The Best Money-Makers of 2018

Here are some of the top tools that contractors featured in Cleaner magazine in 2018 rely on to keep their companies profitable

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Underground Connections of Wooster, Ohio, invested $55,000 a couple years ago to purchase the Pit Shot, a compact directional drilling machine made by RODDIE. It has allowed the company to overcome the typically high cost of horizontal directional drilling equipment so that it can add the boring of new waterlines and sewer lines to its service offerings, complementing the company’s trenchless pipe rehab services. The machine has led to a 25 to 30 percent increase in revenue.

“I immediately thought it would be a game-changer, and it has been. I have a dedicated crew of two guys for that machine, and it goes out almost every day. It has increased our capacity to help out customers with certain things that we couldn’t do before. It fits in an excavation pit that’s only 4 feet long and 2 feet wide.” — Tom Carlisle, owner of Underground Connections


Affordable Plumbing & Sewer of Kansas City, Missouri, has had great success on pipe lining jobs using Quik-Shot systems made by Pipe Lining Supply. The company has two such systems, which each weigh about 50 pounds making them easy to transport to hard-to-access areas and are engineered to use a minimum of moving parts so that breakdowns are rare. The machines each cost about $45,000, but since investing in them the company estimates it has more than doubled revenue.

“I can shoot anything. I regularly shoot two to three lines a week — and sometimes four. The great thing is being able to fix pipes under streets without tearing up pavement. Doing a street cut will cost at least $10,000, so the Quik-Shot gives me a big competitive advantage, plus it’s so versatile. On average, I can do a 100-foot job in about six hours.” — Rick Ramsey, owner of Affordable Plumbing & Sewer


MAC Plumbing of Naples, Florida, used to waste hours driving from job sites to the company shop to pick up its trailer-mounted water jetter and then head back to the job site. It invested in an Urban Warrior jetting unit made by Spartan Tool to solve that problem. The unit measures about 4 cubic feet and is skid-mounted in the back of a Ford Transit.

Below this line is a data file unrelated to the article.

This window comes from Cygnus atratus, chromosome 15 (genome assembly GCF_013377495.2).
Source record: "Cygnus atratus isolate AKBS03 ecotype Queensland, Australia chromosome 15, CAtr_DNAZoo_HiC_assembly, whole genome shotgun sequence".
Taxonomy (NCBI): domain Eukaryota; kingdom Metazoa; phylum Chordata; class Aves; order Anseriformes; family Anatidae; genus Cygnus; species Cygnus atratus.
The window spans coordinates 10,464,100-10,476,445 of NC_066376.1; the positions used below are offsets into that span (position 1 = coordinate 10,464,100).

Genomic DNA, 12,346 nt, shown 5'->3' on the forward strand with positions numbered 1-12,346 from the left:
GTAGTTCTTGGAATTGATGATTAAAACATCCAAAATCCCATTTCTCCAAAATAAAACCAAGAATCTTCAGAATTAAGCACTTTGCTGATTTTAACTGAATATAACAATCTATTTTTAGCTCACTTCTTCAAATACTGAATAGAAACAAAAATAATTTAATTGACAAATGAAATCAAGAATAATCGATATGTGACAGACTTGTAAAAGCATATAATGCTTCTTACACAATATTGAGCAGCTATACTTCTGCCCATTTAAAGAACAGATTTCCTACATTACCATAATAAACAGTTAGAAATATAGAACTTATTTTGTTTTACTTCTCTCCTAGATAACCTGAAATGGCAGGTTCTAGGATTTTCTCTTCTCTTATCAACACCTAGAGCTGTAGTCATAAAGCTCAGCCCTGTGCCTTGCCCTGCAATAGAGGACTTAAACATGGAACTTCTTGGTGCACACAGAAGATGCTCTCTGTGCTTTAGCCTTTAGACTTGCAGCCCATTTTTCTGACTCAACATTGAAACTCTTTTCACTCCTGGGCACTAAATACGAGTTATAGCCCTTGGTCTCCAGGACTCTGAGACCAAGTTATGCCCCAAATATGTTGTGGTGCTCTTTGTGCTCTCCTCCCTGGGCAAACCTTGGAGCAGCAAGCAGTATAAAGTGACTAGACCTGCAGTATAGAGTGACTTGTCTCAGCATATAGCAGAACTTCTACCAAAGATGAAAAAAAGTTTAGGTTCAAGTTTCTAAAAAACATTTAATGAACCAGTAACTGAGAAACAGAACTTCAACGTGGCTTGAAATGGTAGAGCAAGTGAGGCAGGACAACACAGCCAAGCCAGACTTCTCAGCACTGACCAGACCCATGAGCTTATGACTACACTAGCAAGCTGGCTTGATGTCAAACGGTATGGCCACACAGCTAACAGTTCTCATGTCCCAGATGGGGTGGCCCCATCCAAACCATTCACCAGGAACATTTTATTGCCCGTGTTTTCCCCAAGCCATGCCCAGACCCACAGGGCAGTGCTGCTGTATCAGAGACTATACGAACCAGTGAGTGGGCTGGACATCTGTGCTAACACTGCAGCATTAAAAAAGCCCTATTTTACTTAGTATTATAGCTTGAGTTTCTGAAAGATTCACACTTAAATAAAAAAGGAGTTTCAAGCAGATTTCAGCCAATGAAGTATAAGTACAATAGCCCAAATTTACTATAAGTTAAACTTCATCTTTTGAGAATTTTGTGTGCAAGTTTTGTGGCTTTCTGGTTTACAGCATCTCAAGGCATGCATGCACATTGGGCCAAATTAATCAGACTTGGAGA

“It’s difficult to park when you’re towing a trailer jetter all the time. So if we needed to jet out a line, we had to tell the customer to hold on, then drive back to our shop, hitch up the jetter, and trailer it back to the job. We do a lot of work downtown, and the traffic can be nuts — especially during tourist season. So it could easily be a two-hour round-trip. Now our jetter is with us all the time — immediately available. We can take care of problems right then and there. It’s been a game-changer.” — Marc Carestia, co-owner of MAC Plumbing


Commercial Sewer Cleaning of Indianapolis uses a Super Products Camel Maxxx 1200 water-recycling vac truck to boost its sewer cleaning productivity. Under optimal conditions, the truck can operate all day on a single 1,500-gallon tank of water. Other features include a 12-cubic-yard debris tank, a water pump with pressure and flow of 2,500 psi and 100 gpm, front-mounted hose reel with capacity for 1,000 feet of 1-inch-diameter hose, and a 26-foot-long boom.

“If the sewer is relatively clean and the water flow is decent, we can run all day off one initial load of water. That’s significant because I’d say that 75 to 80 percent of the time, we have to pay for water, as well as rent a hydrant meter to track our usage. On the sewer cleaning side of our business, everything is production-based. So the more footage we can clean per day, the better off we are. With the Camel, we might get as much as six or seven hours a day of straight production because we’re not stopping to get more water.” — Dennis Young, president of Commercial Sewer Cleaning


AccuJet Sewer and Drain Cleaning of Perry, Iowa, invested in a Schwalm USA Talpa FSR 2060 sewer rehab robotic system in early 2018 to help with the risky work of prepping badly deteriorated sewer pipes for lining as well as the required post-installation work. Different heads can be attached to the unit, allowing it to grind, sand, cut, and chip away at mineral deposits, built-up grit, tuberculation, and even concrete.

“We did a job in Illinois where we had to cut out 56 taps in a sewer line. With a conventional tool, that might’ve taken a week. But we started on a Monday and finished on Wednesday. We cut the job time almost in half. And we can charge more, too, because people are willing to pay more for a company that does a better job.” — Kyle Baxter, owner of AccuJet Sewer and Drain Cleaning, on the robot’s ability to reinstate lateral lines



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